What is mindfulness?
You may have heard the word mindfulness a lot lately. It’s become a social media buzzword revolving around acceptance and doing activities wholeheartedly. You might be wondering what exactly mindfulness is all about and where it comes from. Mindfulness is when you are focused in the present moment; it is a state of being where you observe and take in whatever you are experiencing as is and without judgment. Mindfulness has been practiced in many forms for hundreds of years. It can be traced back to Eastern religious practices, with roots mainly in Buddhism and Hinduism. But mindfulness as it is utilized in our society does not necessarily have a basis in religion or spirituality. Recently, the idea of accepting experiences and situations as they are and without judgment has made mindfulness a beneficial resource in therapeutic settings.
Acceptance without judgment
When you are experiencing an uncomfortable situation, it can be very difficult to practice the idea of acceptance. However, accepting your stressful situation does not mean you have to enjoy being uncomfortable or focus on the experience. This acceptance is about recognizing your emotions for what they are—emotions. By accepting the emotions you are feeling, you may be able to change the way the negative emotions are impacting you. There are many ways you can accept distress as you experience it in your life:
- Observe your emotions: Step back and recognize the feelings you are experiencing. Act as if you are a neutral party watching whatever you are feeling in the moment. Remember, you are not your emotions—you are simply experiencing
- Label your emotions: Give a name to the emotions you are having. Describe each emotion as it increases, decreases, or changes in feeling.
- Be non-judgmental toward your emotions: After watching and labeling what you are feeling, realize that it is exactly that: just a feeling. The emotion is not good, and it is not bad. It just is.
- Visualization: Utilizing imagery and personal visualization can help to distance yourself from your feelings. With visualization, you can have the outsider perspective of watching your emotions manifest in your body; recognize and label them as emotions; watch them change and develop; and accept them as they occur.
Emotion visualization exercise
One way to practice the acceptance of emotions is to engage in a visualization exercise. A popular method for this exercise is to imagine your emotions as leaves on a stream*:
- Find a comfortable position to keep yourself in for a few moments. Some people find it beneficial to close their eyes as they practice this exercise.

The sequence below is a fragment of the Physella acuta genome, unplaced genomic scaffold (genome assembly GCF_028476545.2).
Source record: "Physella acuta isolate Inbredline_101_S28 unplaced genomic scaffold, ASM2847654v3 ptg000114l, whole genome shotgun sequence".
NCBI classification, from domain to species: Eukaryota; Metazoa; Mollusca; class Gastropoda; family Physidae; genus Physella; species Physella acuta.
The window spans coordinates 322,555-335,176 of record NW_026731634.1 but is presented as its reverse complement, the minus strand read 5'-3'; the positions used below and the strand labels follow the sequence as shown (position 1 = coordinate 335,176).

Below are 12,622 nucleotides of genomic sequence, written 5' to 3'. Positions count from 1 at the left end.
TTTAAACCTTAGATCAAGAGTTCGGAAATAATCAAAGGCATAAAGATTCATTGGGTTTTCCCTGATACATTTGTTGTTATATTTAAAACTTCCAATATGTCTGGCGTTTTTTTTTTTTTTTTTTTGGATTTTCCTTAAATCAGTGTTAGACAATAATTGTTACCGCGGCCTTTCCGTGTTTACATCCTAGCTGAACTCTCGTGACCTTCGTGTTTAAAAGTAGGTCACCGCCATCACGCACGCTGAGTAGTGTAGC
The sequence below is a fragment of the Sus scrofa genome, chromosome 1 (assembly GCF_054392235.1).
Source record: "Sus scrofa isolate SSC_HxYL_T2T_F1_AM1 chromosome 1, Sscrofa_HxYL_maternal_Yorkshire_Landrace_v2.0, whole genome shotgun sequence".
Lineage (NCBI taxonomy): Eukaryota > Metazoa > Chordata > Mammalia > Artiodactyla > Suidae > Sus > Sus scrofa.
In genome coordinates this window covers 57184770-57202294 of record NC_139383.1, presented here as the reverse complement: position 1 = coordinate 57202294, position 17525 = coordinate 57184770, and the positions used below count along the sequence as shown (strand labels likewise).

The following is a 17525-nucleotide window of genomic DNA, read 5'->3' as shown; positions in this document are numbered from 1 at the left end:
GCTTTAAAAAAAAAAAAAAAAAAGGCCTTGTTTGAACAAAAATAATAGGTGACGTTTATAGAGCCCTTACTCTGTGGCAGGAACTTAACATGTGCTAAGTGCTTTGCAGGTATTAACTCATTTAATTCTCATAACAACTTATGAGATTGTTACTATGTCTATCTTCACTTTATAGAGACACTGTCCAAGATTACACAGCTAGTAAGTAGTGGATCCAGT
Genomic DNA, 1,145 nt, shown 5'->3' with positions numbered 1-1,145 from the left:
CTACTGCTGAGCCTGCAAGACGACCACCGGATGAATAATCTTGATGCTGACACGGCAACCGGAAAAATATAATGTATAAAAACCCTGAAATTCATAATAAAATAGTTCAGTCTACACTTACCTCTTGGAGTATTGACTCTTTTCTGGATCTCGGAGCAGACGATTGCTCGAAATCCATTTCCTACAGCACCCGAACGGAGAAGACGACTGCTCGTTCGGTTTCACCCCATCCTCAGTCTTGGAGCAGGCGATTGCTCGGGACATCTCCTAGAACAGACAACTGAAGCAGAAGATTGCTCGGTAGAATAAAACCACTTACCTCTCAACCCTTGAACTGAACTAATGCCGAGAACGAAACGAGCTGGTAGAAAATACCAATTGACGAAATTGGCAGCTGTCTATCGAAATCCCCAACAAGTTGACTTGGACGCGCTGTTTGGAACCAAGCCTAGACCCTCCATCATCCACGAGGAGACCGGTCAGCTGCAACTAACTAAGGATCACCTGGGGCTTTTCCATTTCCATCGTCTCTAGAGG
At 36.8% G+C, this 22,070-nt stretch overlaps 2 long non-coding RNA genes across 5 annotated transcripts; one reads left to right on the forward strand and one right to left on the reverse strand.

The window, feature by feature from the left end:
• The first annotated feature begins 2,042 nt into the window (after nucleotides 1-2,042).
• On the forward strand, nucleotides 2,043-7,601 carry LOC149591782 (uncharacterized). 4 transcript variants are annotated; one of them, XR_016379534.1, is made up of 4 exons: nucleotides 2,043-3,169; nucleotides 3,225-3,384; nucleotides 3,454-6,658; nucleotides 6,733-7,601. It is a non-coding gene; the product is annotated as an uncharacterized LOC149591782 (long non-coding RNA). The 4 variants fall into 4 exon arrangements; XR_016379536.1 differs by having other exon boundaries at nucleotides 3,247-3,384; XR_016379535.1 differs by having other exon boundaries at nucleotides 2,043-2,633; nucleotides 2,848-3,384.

- Visualize yourself near a stream or a river. You can visualize this however you would like. Maybe you are on a bridge overlooking the water, or maybe you are sitting next to the water. Take a few moments to breathe.
- As you begin to feel, take each feeling and label it. Give a name to the emotion and place it on a leaf as it floats downstream. Label and place every feeling or thought. It can be a feeling you enjoy, or it can be a feeling you dislike. Simply place it on a leaf.
- Watch as the leaves continue downstream, eventually leaving your sight. The stream may be slow, or it may be fast. Let it move at the pace you desire. If it takes a few moments to name other feelings, that is okay. Just continue to watch as the emotions come into your mind, label them, place them, and watch them drift away on the water.
*Adapted from—Harris, R. (2009). ACT made simple. Oakland, CA: New Harbinger publications, Inc.
Why this exercise?
This exercise might be difficult at first. You might find it boring, or you may find yourself distracted. That’s okay. Put those feelings and thoughts you are experiencing onto the leaves as well. This exercise is helpful because it helps you practice recognizing emotions as they are. You are paying attention to them, labeling, and eventually tolerating them, instead of reacting to and ignoring them. This will help you to fully experience being in the present moment and managing your emotions mindfully.
Wayne State University Counseling and Psychological Services (CAPS) offers free, confidential counseling services to currently registered WSU students. Please visit the CAPS website at www.caps.wayne.edu or call 313-577-3398 for further information.